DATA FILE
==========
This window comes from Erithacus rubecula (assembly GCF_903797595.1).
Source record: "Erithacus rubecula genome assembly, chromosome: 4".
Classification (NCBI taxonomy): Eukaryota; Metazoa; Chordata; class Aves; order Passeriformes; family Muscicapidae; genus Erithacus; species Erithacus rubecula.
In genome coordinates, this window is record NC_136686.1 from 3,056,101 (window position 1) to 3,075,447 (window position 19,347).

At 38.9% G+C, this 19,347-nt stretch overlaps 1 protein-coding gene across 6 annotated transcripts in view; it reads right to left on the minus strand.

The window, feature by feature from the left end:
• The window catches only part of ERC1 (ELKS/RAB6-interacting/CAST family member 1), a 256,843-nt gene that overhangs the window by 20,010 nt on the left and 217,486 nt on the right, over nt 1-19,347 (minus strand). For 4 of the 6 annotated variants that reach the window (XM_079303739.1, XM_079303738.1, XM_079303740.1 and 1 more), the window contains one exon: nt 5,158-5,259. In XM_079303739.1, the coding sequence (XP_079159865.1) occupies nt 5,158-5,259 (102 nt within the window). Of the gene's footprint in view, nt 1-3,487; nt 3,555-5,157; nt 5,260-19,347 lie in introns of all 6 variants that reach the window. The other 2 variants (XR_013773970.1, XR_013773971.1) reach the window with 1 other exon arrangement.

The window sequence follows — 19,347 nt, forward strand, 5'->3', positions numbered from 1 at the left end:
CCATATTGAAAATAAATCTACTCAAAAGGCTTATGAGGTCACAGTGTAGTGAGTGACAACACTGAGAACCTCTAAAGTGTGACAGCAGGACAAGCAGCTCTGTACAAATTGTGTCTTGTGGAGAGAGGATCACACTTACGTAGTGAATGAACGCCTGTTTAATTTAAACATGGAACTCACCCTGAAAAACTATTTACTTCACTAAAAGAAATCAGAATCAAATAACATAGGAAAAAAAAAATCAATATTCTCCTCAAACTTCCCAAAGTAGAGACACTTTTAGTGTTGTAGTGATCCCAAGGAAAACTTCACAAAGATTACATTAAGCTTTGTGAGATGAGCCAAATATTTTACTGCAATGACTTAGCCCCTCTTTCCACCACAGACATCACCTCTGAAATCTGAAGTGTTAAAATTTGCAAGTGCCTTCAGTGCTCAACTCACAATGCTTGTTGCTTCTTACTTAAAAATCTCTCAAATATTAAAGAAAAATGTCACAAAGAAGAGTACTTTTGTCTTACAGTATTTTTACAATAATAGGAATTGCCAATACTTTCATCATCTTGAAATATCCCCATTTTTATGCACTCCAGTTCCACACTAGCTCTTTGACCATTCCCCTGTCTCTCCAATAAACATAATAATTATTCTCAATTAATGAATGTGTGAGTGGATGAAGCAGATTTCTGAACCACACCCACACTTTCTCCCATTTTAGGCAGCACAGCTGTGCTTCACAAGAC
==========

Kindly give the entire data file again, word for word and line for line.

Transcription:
This window comes from Erithacus rubecula (assembly GCF_903797595.1).
Source record: "Erithacus rubecula genome assembly, chromosome: 4".
Classification (NCBI taxonomy): Eukaryota; Metazoa; Chordata; class Aves; order Passeriformes; family Muscicapidae; genus Erithacus; species Erithacus rubecula.
In genome coordinates, this window is record NC_136686.1 from 3,056,101 (window position 1) to 3,075,447 (window position 19,347).

At 38.9% G+C, this 19,347-nt stretch overlaps 1 protein-coding gene across 6 annotated transcripts in view; it reads right to left on the minus strand.

The window, feature by feature from the left end:
• The window catches only part of ERC1 (ELKS/RAB6-interacting/CAST family member 1), a 256,843-nt gene that overhangs the window by 20,010 nt on the left and 217,486 nt on the right, over nt 1-19,347 (minus strand). For 4 of the 6 annotated variants that reach the window (XM_079303739.1, XM_079303738.1, XM_079303740.1 and 1 more), the window contains one exon: nt 5,158-5,259. In XM_079303739.1, the coding sequence (XP_079159865.1) occupies nt 5,158-5,259 (102 nt within the window). Of the gene's footprint in view, nt 1-3,487; nt 3,555-5,157; nt 5,260-19,347 lie in introns of all 6 variants that reach the window. The other 2 variants (XR_013773970.1, XR_013773971.1) reach the window with 1 other exon arrangement.

The window sequence follows — 19,347 nt, forward strand, 5'->3', positions numbered from 1 at the left end:
CCATATTGAAAATAAATCTACTCAAAAGGCTTATGAGGTCACAGTGTAGTGAGTGACAACACTGAGAACCTCTAAAGTGTGACAGCAGGACAAGCAGCTCTGTACAAATTGTGTCTTGTGGAGAGAGGATCACACTTACGTAGTGAATGAACGCCTGTTTAATTTAAACATGGAACTCACCCTGAAAAACTATTTACTTCACTAAAAGAAATCAGAATCAAATAACATAGGAAAAAAAAAATCAATATTCTCCTCAAACTTCCCAAAGTAGAGACACTTTTAGTGTTGTAGTGATCCCAAGGAAAACTTCACAAAGATTACATTAAGCTTTGTGAGATGAGCCAAATATTTTACTGCAATGACTTAGCCCCTCTTTCCACCACAGACATCACCTCTGAAATCTGAAGTGTTAAAATTTGCAAGTGCCTTCAGTGCTCAACTCACAATGCTTGTTGCTTCTTACTTAAAAATCTCTCAAATATTAAAGAAAAATGTCACAAAGAAGAGTACTTTTGTCTTACAGTATTTTTACAATAATAGGAATTGCCAATACTTTCATCATCTTGAAATATCCCCATTTTTATGCACTCCAGTTCCACACTAGCTCTTTGACCATTCCCCTGTCTCTCCAATAAACATAATAATTATTCTCAATTAATGAATGTGTGAGTGGATGAAGCAGATTTCTGAACCACACCCACACTTTCTCCCATTTTAGGCAGCACAGCTGTGCTTCACAAGAC